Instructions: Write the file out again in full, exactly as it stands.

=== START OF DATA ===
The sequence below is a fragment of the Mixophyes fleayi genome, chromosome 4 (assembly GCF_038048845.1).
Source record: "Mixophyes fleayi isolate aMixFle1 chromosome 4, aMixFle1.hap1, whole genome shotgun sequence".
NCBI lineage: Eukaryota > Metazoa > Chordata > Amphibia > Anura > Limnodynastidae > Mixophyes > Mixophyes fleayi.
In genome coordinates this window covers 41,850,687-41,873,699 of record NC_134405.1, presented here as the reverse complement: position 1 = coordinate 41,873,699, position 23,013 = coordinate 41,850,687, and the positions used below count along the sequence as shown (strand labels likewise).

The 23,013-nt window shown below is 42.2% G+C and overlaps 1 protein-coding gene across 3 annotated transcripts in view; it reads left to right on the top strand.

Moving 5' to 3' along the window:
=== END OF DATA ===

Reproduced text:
The sequence below is a fragment of the Mixophyes fleayi genome, chromosome 4 (assembly GCF_038048845.1).
Source record: "Mixophyes fleayi isolate aMixFle1 chromosome 4, aMixFle1.hap1, whole genome shotgun sequence".
NCBI lineage: Eukaryota > Metazoa > Chordata > Amphibia > Anura > Limnodynastidae > Mixophyes > Mixophyes fleayi.
In genome coordinates this window covers 41,850,687-41,873,699 of record NC_134405.1, presented here as the reverse complement: position 1 = coordinate 41,873,699, position 23,013 = coordinate 41,850,687, and the positions used below count along the sequence as shown (strand labels likewise).

The 23,013-nt window shown below is 42.2% G+C and overlaps 1 protein-coding gene across 3 annotated transcripts in view; it reads left to right on the top strand.

Moving 5' to 3' along the window: